That's right, RBS wants to give £1,000,000,000 of our money to the very same people whose reckless trading to led to us having to bail them out in the first place.

Saturday, 7 February 2009

Scottish Labour Students' Campaign

This is just a short post to note that at today's Scottish Labour Students' Council Meeting it was resolved that the priority campaign for 2009 will be entitled:

"The Campaign to End Student Poverty - A Response to the Scottish Government's [Higher Education] Support Review"

Which, briefly, is a campaign based on the belief that it is possible to secure a minimum income of £7,000 a year for students in Scotland. And that students should not have to live on the cusp of poverty, but should, through governmental support, be able to maintain a standard of "socially acceptable living" in line with research by the Joseph Rowntree Foundation.

More details will be published as they arise. Also I would like to note that the Scottish Labour Students website is expected to be online in the not too distant future.

Friday, 6 February 2009

Anne Begg's Week

[Disclaimer]: Aberdeen University and its blog are not connected to Anne Begg MP in an official capacity. The writers of this blog are solely responsible for its contents, and therefore this blog may not reflect the views or positions of Anne Begg MP. For Anne Begg MP's offical website please go to

Bad weather was the theme of Anne's Week in Westminster this week. Hopefully the snow that has been causing chaos elsewhere will not show up in Aberdeen now. I'm certainly not loooking forward to the walk to the station to get a train through the snow that's falling and it's not even that bad yet. Plus as attractive as the idea of cancelled lectures is the reality of having to catch up with missed material is not so appealing. So here's hoping for a bit of warm weather.

Week beginning 2nd Feb - Snow, snow and more snow.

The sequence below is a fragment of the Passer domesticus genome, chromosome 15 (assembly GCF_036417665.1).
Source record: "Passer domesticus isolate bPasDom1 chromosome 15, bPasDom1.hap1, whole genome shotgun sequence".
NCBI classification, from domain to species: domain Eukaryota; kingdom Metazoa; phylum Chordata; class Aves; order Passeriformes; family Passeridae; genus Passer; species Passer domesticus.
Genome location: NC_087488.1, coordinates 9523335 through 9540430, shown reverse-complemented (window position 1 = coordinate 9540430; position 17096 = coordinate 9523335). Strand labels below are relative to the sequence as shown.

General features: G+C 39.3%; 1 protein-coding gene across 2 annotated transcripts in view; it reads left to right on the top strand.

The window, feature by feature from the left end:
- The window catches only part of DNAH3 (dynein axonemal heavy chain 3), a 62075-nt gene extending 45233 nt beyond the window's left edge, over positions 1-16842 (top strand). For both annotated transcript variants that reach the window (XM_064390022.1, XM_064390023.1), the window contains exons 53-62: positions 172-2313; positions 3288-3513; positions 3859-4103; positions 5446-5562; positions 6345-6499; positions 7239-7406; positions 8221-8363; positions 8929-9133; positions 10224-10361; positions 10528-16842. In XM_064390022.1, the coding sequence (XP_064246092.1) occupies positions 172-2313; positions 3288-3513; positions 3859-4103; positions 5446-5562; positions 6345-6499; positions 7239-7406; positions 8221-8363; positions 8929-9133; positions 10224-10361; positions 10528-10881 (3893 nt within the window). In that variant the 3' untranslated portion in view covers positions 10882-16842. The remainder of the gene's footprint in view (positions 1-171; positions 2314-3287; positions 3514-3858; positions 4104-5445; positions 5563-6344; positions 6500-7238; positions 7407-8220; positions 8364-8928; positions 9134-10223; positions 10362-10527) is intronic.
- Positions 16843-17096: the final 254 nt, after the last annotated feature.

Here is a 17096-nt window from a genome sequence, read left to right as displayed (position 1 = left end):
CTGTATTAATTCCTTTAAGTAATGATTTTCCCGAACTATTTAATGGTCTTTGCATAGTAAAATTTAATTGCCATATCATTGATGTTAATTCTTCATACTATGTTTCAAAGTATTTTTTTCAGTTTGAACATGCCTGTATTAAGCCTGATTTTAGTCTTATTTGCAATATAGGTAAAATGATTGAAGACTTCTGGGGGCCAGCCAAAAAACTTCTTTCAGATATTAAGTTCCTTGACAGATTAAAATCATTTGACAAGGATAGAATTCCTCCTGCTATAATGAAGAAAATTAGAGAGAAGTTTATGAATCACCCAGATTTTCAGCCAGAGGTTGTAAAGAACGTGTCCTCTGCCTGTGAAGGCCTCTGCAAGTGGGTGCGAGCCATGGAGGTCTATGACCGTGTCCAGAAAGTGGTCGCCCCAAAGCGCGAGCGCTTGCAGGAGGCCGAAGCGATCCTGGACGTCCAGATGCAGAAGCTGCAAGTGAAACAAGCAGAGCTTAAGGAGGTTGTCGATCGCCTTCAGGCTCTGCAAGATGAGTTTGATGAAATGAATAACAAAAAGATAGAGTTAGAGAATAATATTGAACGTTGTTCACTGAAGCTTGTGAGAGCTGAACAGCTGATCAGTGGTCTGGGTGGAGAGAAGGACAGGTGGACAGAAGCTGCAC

They say it was the worst snow in London for 16 years and I would not surprise me if this was the case. It took me the whole of Monday to get down to London. Heathrow was effectively closed so I had to fly into Gatwick and pray that the Gatwick Express was running. Luckily by 9pm there was a skeleton service but it hadn't been running at all earlier in the day.

As a result of the snow, I missed a meeting of my Select Committee which took place on Monday afternoon, and the 2nd evidence session of the Speaker's Conference on Tuesday was cancelled as some of the witnesses couldn't get in.

The only advantage to all this was I reached the bottom of my reading pile. I don't think I have ever managed that before!

The Speaker didn’t reach my question during Scottish Questions on Wednesday, but at Business Questions on Thursday I did get the chance to raise the difficulties being faced by businesses in my constituency due to the reluctance of banks to lend them money.

The icing on the top of a frustrating week was when I arrived home at 11 pm on Thursday night to discover the wheelchair carrier on my car didn’t work, leaving me stranded. My grateful thanks go to the neighbour who got out of bed to get my spare wheelchair out of the house (you know who you are).

This Friday, I will have a Civil Servant from the UK Identity and Passport Service work-shadowing me all day to see how an MP’s constituency office functions. He will hopefully be allowed to sit in on some of my surgery appointments and I will be taking him along to a presentation by a new offshore oil operator in the afternoon.

The question asked by Anne during Thursday's Business Questions:
In his reply to my hon. Friend David Taylor, the Minister said that the scheme came on top of the finance already available—but does the Minister think that the banks are playing ball? A small business—well, it is not actually that small—contacted me: RBS has found any excuse to restructure its loan, and has charged it 1 per cent. for doing so. It is a profitable business that is looking to expand, but it finds it very difficult to get what would, in normal circumstances, be classed as normal finance. It feels that it is being taken for a ride by the bank.

It seems more and more that the more I hear about the activities of the banking sector the less I like it. The banks have dug themselves into a nice hole and then not only expect the tax payer to bail them out but also think that they can continue to treat their customers however they like. I'd like to point out that the members of a customer driven co-operative would not allow it to act in such a manner.

Politics and a Pint

Just quick post here to announce our next event:

Politics and a Pint
The Bobbin
Tuesday, 10th February

So if you want to have a drink (alcoholic or not depending on your preference) whilst discussing a topical (and controversial) subject with the erudite and knowledgable members of the Labour Club come along and join us. We'll be on the top floor of the Bobbin from half seven on Tuesday evening.

Possible subjects include Gaza and the current striking and whether and to what degree it is motivated by nationalism.

View Larger Map

Thursday, 5 February 2009

The Royal and Ancient refuses membership to the Principal of the Univeristy of St. Andrew's


Because she's a woman.